So my primary goal for this coming year is to create more and to share it. I still will strive to exceed threshold levels of quality, but I’ll set the dial more towards “ship it” than to “make it perfect”. I trust my friends will help me adjust that calibration as we go.
Today marks the tenth year that I’ve been writing here. Like all things organic the pace ebbs and flows. Topics evolve and morph. Technologies appear and disappear. Over all this time, the reward that turns out to matter most is the opportunity to make and build relationships.
This week brought an excellent example. I was in New York at the contactcon conference to talk about the work that David Friedman and I have been doing on Collaborating Minds. Besides all the fascinating new people we met at the conference, I was also able to finally meet several colleagues in person that I’ve come to know digitally because I’ve been present here. Both George Por and Flemming Funch were at the conference as well and we were able to expand on our friendship instead of starting them.
A special treat was being able to meet Dave Winer face to face and to thank him for all he has contributed to my work. I started blogging using tools and ideas he created. For that matter I started using his tools for writing and thinking (ThinkTank and Ready) in the very earliest days of personal computing.
Once again my thanks to all of you that I’ve been able to meet and get to know from this outpost on the Web.
Some details about what my partner in collaboration, David Friedman, and I have been up to lately.
For the past few months, my colleague Jim McGee and I have been hard at work on a project we’ve named Collaborating Minds. It will be an online problem-solving community — with a unique membership recruiting strategy. The goal is to create a resource that will be able to assist organizations with hard problems by providing rich insights and multiple perspectives. It’s a marriage of some of the ideas of crowdsourcing with the principles that make for high performance teams. It’s an example of getting more people to work together better, a topic I wrote about a while back.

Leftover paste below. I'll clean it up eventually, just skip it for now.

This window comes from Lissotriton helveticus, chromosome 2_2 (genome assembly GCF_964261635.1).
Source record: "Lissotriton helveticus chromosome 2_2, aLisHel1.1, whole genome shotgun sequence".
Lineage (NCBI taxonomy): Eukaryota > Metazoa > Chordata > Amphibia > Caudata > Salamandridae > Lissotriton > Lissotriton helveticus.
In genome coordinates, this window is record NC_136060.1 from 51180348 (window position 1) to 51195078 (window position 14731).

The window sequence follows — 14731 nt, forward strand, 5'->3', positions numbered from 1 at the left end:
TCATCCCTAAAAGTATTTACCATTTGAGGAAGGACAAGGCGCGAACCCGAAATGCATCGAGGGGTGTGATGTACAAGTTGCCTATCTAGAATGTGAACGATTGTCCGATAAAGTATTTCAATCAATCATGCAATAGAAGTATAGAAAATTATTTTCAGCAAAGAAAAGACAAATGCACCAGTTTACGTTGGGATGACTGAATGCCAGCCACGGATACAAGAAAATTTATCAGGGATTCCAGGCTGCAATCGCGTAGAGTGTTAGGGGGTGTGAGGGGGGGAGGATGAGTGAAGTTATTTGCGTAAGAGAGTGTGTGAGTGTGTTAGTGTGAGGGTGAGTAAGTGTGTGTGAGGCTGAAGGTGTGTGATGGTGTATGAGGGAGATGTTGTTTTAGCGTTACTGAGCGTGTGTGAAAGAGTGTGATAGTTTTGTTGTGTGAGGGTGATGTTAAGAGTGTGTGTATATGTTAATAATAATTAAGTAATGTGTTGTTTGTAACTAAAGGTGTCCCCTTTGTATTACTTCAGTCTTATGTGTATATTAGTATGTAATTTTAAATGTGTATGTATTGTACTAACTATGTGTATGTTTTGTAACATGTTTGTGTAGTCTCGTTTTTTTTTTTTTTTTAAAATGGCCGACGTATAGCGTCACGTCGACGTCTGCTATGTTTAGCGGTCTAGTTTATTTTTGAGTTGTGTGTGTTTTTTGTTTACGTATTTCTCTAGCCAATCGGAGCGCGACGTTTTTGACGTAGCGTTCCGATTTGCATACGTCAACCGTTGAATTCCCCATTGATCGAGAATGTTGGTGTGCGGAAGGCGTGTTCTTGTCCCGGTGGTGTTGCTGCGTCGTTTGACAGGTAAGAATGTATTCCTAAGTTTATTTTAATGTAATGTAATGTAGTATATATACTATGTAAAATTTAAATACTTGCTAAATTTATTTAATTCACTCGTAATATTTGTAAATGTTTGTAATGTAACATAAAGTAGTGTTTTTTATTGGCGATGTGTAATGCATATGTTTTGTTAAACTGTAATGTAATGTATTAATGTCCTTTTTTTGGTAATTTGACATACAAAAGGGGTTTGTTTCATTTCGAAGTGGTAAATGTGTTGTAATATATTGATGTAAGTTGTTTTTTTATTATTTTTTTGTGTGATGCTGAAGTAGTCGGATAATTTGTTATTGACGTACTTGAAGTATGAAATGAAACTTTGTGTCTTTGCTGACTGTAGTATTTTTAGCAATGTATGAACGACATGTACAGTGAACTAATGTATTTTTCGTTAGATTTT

Collaborating Minds’ main assets will be:
- Its network of 500-700 part-time participants
- Its approach to community building and structured problem solving,and
- Its software platform that supports and enables the community building and structured problem-solving.
The people will be recruited and selected based on their interest and ability to work together in the community in just the way the software platform allows. They will include people from a very diverse set of backgrounds. We’ll have scientists of various stripes, engineers of various types, humanists, consultants, experts in all kinds of fields. So in that respect it will be like crowdsourcing.
The community and the problem-solving will be actively managed, and the members will be expected to get to know at least some of the other community members outside the context of the specific problems we are working on. Community members will help each other on their own issues and challenges, and can use the problem-solving tools provided to do so if they like.
The software platform includes a social network of a particular kind, and a structured problem-solving process and spaces for the problem-solving to occur. The problem-solving method will combine structured asynchronous elements and structured synchronous elements (online meetings). We also will have an alternative free-form option for members to use when the structure isn’t right for the problem at hand.
There’s a lot more info available now at the Collaborating Minds site. We are almost finished with the alpha version of the software platform and are starting to talk with people about recruiting and membership. We have a lot of unanswered questions (e.g., precise target markets, compensation, and governance) and probably some wrong answers to others. One of the best things about this idea though, is that we can aim our group at ourselves; if this sort of group can generate insightful and powerful solutions to hard problems (which I believe it can) then it help us solve the issues that remain ahead.
Fri, 24 Jun 2011 19:07:11 GMT
Wed, 05 Jan 2011 05:00:00 GMT
Did you know that such a curious resource existed? Do you care? Are you willing to risk going up against any of these at your average cocktail party?
I’m passing this along from Bob Sutton’s blog (which you ought to be reading if you care about management and leadership in today’s enterprises).
Below you can see an entire article (including a reviewer’s comment) that may look fake, but is legitimate. It was published by Dennis Upper in the Journal of Applied Behavioral Analysis in 1974, and is funny, true, and inspired — and a great demonstration that "brevity is the soul of wit." Academics, especially the editor’s of our journals, have a well-deserved reputation for being humorless assholes (note I edited a couple academic journals and include myself in this swipe), so I give these editors a lot of credit. A big thanks to Thomas Haymore for telling me about this masterpiece and to Professor Brad DeLong for publishing it on his blog a few days ago.
A Concise and Brilliant Peer-Reviewed Article on Writer’s Block
Mon, 06 Dec 2010 17:52:26 GMT
Absolutely brilliant. i love the folks at xkcd. Frame the problem the right way to make real progress.
Mon, 25 Oct 2010 04:00:00 GMT